In response to Judge John Leete taking a red pen to the lawsuit of the Joe Paterno estate against the NCAA and Penn State, making changes about what parties could be included, the plaintiffs have submitted their second amended version of the complaint in Centre County Court.
The Paternos and others are suing the NCAA, charging that the governing body for intercollegiate athletics bypassed its own rules when it sanctioned the university in 2012 in the wake of the Jerry Sandusky child sex abuse scandal.
Most of the changes are small. The names are tweaked, with Scott Paterno being dropped as a representative of the late former head coach’s family but the estate itself being named a plaintiff. Three members of the board of trustees of Penn State have been erased along with four faculty members and nine players.
Some other changes show up in a line-by-line comparison of the first amended version and the second.
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There is more of a focus on the NCAA’s rules and what the plaintiffs believe was not followed as the college sports oversight organization looked at the Sandusky scandal and levied its historic sanctions against the university.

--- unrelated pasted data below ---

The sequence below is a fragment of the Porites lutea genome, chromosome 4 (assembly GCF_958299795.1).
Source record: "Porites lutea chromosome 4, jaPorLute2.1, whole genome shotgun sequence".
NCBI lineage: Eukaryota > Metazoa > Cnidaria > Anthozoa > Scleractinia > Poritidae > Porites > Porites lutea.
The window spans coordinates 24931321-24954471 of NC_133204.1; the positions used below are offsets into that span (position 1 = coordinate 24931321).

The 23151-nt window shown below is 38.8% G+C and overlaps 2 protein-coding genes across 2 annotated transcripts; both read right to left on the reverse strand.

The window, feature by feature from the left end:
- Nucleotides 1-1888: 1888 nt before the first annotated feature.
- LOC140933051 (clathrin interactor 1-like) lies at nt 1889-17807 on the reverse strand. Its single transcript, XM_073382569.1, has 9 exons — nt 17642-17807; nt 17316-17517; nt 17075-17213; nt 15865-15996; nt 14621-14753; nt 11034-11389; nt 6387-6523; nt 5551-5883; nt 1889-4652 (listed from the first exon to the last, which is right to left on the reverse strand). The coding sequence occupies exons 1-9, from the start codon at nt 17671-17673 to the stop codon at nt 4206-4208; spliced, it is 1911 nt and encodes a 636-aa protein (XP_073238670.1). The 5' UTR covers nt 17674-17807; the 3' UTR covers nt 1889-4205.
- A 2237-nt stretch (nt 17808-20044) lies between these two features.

The documents accuse the NCAA of more than the previous “rush to judgment,” but instead, a premeditated stance on Paterno’s program’s guilt. A Nov. 17, 2011, letter to then-university president Rodney Erickson from co-defendant and NCAA President Mark Emmert is included as an exhibit, specifically pointing to language questioning the head coach’s role.
The plaintiffs point out that at the time the letter was sent, Paterno, who died in January 2012, was still alive and “entitled to certain rights and protections provided under the NCAA’s rules.” Those, the plaintiffs claim, were not extended.
The document also suggests that the NCAA attempted to exert influence to shape the direction of the Freeh report, the Penn State-commissioned investigation, and that it used the “ungrounded threat” that if Penn State did not accept the consent decree agreeing to the sanctions, the football program would be dealt the death penalty.
In addition, the new filing updates the timeline of events in the case to include the September rollback of sanctions including the bowl ban that would allow the Nittany Lions the opportunity to return to postseason play in the 2014 season.
The suit accuses the NCAA and Penn State of breach of contract. The NCAA is accused of intentional interference with contractual relations, injurious falsehood/commercial disparagement, defamation and civil conspiracy.